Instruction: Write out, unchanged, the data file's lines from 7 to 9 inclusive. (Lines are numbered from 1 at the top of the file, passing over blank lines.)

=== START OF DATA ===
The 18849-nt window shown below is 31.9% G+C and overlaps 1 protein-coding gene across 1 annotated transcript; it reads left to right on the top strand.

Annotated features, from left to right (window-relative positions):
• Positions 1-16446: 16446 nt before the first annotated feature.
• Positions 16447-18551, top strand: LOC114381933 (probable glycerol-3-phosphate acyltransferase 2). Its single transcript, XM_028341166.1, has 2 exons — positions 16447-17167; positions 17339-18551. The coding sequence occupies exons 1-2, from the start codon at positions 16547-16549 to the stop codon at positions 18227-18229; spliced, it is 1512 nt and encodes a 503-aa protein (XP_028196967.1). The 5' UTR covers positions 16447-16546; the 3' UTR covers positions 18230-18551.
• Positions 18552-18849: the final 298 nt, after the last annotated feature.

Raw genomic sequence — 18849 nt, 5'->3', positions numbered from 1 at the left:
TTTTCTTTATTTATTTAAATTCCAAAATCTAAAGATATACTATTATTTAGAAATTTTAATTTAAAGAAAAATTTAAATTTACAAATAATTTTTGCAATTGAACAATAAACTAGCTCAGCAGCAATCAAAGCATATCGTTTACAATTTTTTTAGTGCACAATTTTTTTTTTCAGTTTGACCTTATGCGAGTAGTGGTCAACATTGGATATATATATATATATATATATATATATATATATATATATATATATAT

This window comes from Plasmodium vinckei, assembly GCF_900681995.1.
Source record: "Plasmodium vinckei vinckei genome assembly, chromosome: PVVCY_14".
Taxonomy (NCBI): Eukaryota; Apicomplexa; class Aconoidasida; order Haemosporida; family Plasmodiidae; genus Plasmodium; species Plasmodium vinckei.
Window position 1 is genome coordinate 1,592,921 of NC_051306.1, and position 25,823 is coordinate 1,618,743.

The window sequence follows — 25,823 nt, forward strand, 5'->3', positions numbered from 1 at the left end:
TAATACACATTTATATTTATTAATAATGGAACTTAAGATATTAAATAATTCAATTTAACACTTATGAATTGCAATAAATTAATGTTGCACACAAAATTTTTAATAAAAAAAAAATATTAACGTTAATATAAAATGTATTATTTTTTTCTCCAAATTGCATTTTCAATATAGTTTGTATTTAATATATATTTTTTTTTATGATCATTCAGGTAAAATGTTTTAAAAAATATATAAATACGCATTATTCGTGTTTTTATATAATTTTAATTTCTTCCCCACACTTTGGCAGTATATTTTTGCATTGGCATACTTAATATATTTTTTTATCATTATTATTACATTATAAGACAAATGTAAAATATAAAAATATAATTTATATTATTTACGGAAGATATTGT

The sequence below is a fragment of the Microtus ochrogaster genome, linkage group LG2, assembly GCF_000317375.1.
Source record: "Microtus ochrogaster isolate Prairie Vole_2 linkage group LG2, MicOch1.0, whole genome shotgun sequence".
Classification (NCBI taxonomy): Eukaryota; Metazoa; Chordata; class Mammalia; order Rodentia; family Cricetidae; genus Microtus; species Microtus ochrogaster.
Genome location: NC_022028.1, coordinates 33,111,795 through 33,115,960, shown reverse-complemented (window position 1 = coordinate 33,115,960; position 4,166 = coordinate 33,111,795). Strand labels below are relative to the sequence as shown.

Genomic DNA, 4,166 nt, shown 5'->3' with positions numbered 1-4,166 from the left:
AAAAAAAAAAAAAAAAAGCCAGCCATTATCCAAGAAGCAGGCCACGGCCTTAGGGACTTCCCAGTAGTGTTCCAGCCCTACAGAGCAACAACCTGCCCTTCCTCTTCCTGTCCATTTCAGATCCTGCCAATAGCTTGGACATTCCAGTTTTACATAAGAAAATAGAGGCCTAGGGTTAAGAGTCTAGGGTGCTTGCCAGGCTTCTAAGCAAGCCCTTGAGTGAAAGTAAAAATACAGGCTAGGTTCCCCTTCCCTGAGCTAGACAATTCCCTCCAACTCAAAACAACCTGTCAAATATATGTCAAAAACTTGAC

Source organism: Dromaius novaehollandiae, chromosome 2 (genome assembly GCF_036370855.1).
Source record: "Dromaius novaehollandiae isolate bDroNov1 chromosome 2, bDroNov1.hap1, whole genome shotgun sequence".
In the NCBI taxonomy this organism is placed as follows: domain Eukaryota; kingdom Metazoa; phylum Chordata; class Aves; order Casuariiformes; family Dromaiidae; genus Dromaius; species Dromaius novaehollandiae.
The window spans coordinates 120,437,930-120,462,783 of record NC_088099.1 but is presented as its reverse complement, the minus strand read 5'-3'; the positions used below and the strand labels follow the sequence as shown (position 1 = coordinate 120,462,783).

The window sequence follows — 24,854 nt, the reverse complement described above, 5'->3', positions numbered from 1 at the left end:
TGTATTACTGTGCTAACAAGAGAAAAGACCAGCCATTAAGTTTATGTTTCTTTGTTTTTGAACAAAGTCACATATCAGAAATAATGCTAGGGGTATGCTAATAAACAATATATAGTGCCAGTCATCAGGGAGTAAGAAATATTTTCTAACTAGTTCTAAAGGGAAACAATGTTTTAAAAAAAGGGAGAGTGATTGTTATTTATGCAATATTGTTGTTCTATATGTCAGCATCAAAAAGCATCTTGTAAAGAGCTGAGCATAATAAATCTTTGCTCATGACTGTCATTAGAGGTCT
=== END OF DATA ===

TTTTCTTTATTTATTTAAATTCCAAAATCTAAAGATATACTATTATTTAGAAATTTTAATTTAAAGAAAAATTTAAATTTACAAATAATTTTTGCAATTGAACAATAAACTAGCTCAGCAGCAATCAAAGCATATCGTTTACAATTTTTTTAGTGCACAATTTTTTTTTTCAGTTTGACCTTATGCGAGTAGTGGTCAACATTGGATATATATATATATATATATATATATATATATATATATATATATATAT

This window comes from Plasmodium vinckei, assembly GCF_900681995.1.
Source record: "Plasmodium vinckei vinckei genome assembly, chromosome: PVVCY_14".